It’s the way of the world. First there’s this fresh new band with 80’s fashion and a Liam Gallagher style frontman. They explode onto the scene, win the Mercury Music Prize and before you know it they’re playing the Royal Variety Show and your mum likes them. Not cool anymore. But that’s ok because there’s this newer fresher band that are breaking. The cool kids have already moved on.
Same on the restaurant scene. Gourmet burger joints set on world domination are now wondering how to reposition themselves as Vegan friendly without upsetting their carnivore clientele.
Interior and furniture trends are no different. A new interior style appears across cool start-up offices, or maybe an independent bar in an emerging part of the city. Shared by instagrammers, hash-tagged interior shots gain traction, become a trend and the suits follow suit. Blue-chips need to attract young fresh talent so they need to be at the forefront of design. And so the trend becomes mainstream.
“All offices will look like this”
Regular readers will know I’ve been writing about the rise of start-up style and coworking spaces for a few years. Last week the UK Manager of coworking giants Wework (recently valued at $47 Billion) was interviewed by Place North West and finished by claiming all offices are destined to look like We Work. That statement does not just refer to their interior style, but also property tech, agile working, flexible space and community building. But that comment made me think. The interiors I refer to as ‘tech startup style‘ – eclectic furniture and interiors, odd chairs, wooden crates and mismatched lighting – has been adopted by Coworking brands and Blue Chips. It’s been globalised. It’s also become conceited, overpriced and unsustainable.
“Designers are now caught up in a creative dance off…”
The original aim of start-up interiors was to be thrifty and sustainable. Guys starting out in business would beg, borrow or steal whatever crappy furniture they could get their hands on. So it naturally looked eclectic, edgy and informal. And it was recycled. The problem with eclectic start up style becoming mainstream is that designers are now caught up in a creative dance off, trying to be as inventive as possible, using big corporate budgets and a limitless portfolio of brands for relatively small projects, just to get an ‘accidental cool’ vibe.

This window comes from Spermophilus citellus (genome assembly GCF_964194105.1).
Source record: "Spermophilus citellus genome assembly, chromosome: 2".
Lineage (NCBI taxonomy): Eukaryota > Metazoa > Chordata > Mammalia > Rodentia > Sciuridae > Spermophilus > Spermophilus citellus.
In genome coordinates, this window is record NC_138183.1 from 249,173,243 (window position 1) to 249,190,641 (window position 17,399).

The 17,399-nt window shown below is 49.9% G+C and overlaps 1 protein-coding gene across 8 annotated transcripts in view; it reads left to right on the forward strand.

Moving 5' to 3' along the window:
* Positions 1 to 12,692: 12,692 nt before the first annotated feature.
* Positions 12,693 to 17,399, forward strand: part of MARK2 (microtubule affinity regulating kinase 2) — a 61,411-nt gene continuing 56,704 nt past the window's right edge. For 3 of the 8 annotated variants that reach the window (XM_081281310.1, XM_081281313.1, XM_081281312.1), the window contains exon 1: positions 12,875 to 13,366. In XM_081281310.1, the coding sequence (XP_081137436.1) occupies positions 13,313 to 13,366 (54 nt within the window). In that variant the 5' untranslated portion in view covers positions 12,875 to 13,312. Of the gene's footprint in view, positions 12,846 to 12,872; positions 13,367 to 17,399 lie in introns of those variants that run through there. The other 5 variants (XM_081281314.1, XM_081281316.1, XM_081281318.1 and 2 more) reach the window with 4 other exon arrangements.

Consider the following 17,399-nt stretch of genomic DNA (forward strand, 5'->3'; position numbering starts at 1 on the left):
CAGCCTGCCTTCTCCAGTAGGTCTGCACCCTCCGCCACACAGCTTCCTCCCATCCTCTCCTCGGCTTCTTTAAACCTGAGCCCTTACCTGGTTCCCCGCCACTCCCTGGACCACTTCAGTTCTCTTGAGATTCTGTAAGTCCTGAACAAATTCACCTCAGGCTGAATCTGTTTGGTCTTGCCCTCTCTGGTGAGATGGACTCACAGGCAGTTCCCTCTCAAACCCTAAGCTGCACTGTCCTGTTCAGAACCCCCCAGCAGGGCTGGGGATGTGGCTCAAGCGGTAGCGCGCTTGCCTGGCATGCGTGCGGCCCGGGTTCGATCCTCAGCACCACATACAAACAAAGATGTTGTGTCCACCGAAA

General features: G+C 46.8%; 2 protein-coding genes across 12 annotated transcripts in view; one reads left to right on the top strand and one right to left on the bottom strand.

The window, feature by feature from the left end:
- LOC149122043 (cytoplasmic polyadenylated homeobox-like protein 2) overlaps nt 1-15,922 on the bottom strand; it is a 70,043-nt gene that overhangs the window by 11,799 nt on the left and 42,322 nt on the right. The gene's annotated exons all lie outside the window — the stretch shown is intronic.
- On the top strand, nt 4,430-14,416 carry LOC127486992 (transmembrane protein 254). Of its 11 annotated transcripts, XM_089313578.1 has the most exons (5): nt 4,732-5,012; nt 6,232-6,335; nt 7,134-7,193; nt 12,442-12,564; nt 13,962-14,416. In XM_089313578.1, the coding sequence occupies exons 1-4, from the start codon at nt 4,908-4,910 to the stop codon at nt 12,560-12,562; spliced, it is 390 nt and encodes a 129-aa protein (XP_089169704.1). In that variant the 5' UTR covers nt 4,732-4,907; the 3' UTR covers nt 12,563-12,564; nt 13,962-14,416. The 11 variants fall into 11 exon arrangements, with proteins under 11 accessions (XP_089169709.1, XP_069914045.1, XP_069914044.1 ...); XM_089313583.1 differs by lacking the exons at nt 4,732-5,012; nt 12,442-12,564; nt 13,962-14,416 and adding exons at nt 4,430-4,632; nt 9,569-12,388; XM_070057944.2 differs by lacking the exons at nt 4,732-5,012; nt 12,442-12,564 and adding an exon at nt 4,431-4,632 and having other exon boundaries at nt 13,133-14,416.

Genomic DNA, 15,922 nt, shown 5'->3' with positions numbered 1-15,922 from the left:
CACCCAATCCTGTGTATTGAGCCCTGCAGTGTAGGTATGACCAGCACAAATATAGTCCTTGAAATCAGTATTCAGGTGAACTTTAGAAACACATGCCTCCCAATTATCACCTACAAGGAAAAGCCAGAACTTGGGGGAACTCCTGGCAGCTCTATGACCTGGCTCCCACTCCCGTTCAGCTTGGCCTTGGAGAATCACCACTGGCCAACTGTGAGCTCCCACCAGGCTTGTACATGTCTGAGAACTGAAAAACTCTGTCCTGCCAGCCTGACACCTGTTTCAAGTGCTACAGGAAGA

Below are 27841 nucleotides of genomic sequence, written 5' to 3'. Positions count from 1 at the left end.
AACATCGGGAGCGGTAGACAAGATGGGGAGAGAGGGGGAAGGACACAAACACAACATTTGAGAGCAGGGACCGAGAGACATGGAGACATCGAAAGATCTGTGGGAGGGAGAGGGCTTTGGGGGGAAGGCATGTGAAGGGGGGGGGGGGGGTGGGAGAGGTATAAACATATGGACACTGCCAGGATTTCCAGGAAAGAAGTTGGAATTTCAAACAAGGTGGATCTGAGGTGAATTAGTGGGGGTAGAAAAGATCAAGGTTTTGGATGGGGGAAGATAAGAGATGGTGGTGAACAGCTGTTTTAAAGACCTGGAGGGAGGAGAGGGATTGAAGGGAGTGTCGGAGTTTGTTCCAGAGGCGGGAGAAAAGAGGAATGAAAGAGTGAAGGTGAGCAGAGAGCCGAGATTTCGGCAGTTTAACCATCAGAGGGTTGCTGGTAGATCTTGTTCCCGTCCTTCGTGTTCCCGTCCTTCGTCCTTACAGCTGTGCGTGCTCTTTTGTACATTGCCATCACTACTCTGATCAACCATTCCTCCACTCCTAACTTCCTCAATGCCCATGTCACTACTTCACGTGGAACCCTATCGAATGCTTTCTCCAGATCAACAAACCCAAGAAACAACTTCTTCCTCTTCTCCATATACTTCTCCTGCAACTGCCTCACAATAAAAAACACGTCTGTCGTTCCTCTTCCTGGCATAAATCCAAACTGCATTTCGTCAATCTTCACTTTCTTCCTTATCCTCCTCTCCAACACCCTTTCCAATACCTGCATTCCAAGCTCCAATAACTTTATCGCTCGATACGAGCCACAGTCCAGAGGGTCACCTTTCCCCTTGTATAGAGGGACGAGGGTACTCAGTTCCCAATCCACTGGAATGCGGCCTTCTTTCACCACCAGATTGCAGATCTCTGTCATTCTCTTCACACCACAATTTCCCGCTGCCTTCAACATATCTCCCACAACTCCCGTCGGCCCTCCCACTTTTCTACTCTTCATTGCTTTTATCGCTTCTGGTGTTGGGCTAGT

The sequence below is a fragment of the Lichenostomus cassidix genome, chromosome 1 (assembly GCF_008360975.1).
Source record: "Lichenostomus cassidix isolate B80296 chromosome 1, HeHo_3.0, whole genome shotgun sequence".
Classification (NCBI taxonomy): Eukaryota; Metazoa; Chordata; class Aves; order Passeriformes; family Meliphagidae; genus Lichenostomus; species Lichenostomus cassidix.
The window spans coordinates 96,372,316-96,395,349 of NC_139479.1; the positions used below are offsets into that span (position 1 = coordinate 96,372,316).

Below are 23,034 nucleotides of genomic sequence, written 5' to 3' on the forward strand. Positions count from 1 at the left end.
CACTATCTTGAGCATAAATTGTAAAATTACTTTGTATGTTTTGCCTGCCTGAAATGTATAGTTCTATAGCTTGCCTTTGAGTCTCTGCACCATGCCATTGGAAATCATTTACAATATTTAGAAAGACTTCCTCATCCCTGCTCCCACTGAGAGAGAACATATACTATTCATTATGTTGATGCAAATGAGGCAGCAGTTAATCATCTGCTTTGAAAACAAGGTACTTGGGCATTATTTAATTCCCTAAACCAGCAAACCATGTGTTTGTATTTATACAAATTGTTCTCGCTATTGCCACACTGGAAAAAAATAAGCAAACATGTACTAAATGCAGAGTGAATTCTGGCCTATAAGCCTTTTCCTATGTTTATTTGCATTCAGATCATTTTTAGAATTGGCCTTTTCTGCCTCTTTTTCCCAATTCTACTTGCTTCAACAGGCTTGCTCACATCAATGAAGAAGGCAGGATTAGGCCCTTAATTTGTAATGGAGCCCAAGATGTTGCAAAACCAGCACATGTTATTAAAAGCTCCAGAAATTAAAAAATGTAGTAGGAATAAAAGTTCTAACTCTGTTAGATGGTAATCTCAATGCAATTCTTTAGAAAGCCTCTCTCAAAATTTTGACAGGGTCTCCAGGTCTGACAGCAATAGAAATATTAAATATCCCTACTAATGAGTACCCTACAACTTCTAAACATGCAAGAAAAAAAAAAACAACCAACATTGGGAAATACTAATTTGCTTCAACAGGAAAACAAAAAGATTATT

And I confess, as interior consultant I’ve led projects for major global firms where more than sixty separate suppliers were used for a single project, to satisfy a complex design brief. That’s over sixty separate shipments of furniture and fittings from multiple European countries, without considering each manufacturer’s individual supply chain.
Shift to Circular Economy
I believe this style of interior will attract increased public scrutiny. Ellen MacArthur, British around the world sailor and Circular Economy champion is publicly targeting the design community in a push for more environmentally aware specification “because designers build the world”. Recently interviewed for Dezeen, MacArthur encourages the switch to a circular economy to use and re-use more sustainable materials.
Alongside MacArthur’s efforts I believe we can also raise awareness of transport pollution. And the solution isn’t carbon offsetting, it’s carbon reduction.
Project Mileage declaration
As pressure mounts on multinationals to cut pollution and improve sustainability, an area for improvement would be to measure ‘project mileage’ statistics. During tender stage, manufacturers and contractors would disclose mileage stats per product or shipment, which are added into a master spreadsheet for the entire project with a pre-determined maximum limit. The more manufacturers and miles you rack up as a bidder, the more penalty points you accumulate. The aim is to favour fewer, more local suppliers. This approach could in turn encourage shifts in manufacturing industries, resulting in more local production under licence, downloadable design and 3D printing.
Are you considering the transport pollution impact of your FF&E package?
But let’s come at this from source. Whatever your involvement in design, ask yourself: Can you live with one less supplier for your project? Can you consolidate your FF&E requirements through a smaller supply chain? Are you considering the transport pollution impact of your FF&E package?
Yes, Architects, Interior Designers and Dealers, I’m asking you to compromise – and by doing so I’m challenging your creativity. Bear in mind that each supplier you add to the list, means yet another shipment across land or sea. It’s time for change and we can all have a positive influence. I’ll do my part to consolidate interior packages using fewer brands. What will you do?
I’ll sign off with a link to The Circular Design Guide.
Thanks for reading – Catch you soon.